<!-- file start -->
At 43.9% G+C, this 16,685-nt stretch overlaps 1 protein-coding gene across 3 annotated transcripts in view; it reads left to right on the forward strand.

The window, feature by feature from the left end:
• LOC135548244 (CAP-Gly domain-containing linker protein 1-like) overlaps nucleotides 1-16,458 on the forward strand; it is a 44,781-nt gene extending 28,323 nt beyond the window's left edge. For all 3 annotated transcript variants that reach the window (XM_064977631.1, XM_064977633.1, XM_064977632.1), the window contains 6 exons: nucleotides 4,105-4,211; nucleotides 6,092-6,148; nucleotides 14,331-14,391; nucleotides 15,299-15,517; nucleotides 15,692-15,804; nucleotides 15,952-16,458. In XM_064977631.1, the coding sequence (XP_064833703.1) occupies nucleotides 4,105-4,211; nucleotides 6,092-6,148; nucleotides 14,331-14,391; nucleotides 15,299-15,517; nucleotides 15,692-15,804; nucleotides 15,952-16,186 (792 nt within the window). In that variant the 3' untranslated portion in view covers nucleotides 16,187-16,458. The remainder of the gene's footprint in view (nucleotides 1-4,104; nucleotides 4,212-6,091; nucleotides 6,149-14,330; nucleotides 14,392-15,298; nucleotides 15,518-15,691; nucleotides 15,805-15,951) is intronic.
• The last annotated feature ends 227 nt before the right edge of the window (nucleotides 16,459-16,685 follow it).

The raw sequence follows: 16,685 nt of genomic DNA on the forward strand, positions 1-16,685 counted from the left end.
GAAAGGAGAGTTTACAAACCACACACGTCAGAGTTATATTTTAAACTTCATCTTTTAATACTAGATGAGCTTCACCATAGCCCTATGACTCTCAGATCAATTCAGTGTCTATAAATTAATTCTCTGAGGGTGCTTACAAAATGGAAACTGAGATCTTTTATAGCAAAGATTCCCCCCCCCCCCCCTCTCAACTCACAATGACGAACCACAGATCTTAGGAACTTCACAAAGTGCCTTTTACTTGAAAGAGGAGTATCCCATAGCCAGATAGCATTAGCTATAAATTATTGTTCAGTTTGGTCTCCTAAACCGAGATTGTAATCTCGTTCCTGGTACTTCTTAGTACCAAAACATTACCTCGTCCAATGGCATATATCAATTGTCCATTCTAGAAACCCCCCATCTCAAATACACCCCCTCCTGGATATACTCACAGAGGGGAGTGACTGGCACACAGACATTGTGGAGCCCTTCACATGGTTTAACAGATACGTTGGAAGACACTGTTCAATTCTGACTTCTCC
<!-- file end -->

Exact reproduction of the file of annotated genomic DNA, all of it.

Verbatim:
At 43.9% G+C, this 16,685-nt stretch overlaps 1 protein-coding gene across 3 annotated transcripts in view; it reads left to right on the forward strand.

The window, feature by feature from the left end:
• LOC135548244 (CAP-Gly domain-containing linker protein 1-like) overlaps nucleotides 1-16,458 on the forward strand; it is a 44,781-nt gene extending 28,323 nt beyond the window's left edge. For all 3 annotated transcript variants that reach the window (XM_064977631.1, XM_064977633.1, XM_064977632.1), the window contains 6 exons: nucleotides 4,105-4,211; nucleotides 6,092-6,148; nucleotides 14,331-14,391; nucleotides 15,299-15,517; nucleotides 15,692-15,804; nucleotides 15,952-16,458. In XM_064977631.1, the coding sequence (XP_064833703.1) occupies nucleotides 4,105-4,211; nucleotides 6,092-6,148; nucleotides 14,331-14,391; nucleotides 15,299-15,517; nucleotides 15,692-15,804; nucleotides 15,952-16,186 (792 nt within the window). In that variant the 3' untranslated portion in view covers nucleotides 16,187-16,458. The remainder of the gene's footprint in view (nucleotides 1-4,104; nucleotides 4,212-6,091; nucleotides 6,149-14,330; nucleotides 14,392-15,298; nucleotides 15,518-15,691; nucleotides 15,805-15,951) is intronic.
• The last annotated feature ends 227 nt before the right edge of the window (nucleotides 16,459-16,685 follow it).

The raw sequence follows: 16,685 nt of genomic DNA on the forward strand, positions 1-16,685 counted from the left end.
GAAAGGAGAGTTTACAAACCACACACGTCAGAGTTATATTTTAAACTTCATCTTTTAATACTAGATGAGCTTCACCATAGCCCTATGACTCTCAGATCAATTCAGTGTCTATAAATTAATTCTCTGAGGGTGCTTACAAAATGGAAACTGAGATCTTTTATAGCAAAGATTCCCCCCCCCCCCCCTCTCAACTCACAATGACGAACCACAGATCTTAGGAACTTCACAAAGTGCCTTTTACTTGAAAGAGGAGTATCCCATAGCCAGATAGCATTAGCTATAAATTATTGTTCAGTTTGGTCTCCTAAACCGAGATTGTAATCTCGTTCCTGGTACTTCTTAGTACCAAAACATTACCTCGTCCAATGGCATATATCAATTGTCCATTCTAGAAACCCCCCATCTCAAATACACCCCCTCCTGGATATACTCACAGAGGGGAGTGACTGGCACACAGACATTGTGGAGCCCTTCACATGGTTTAACAGATACGTTGGAAGACACTGTTCAATTCTGACTTCTCC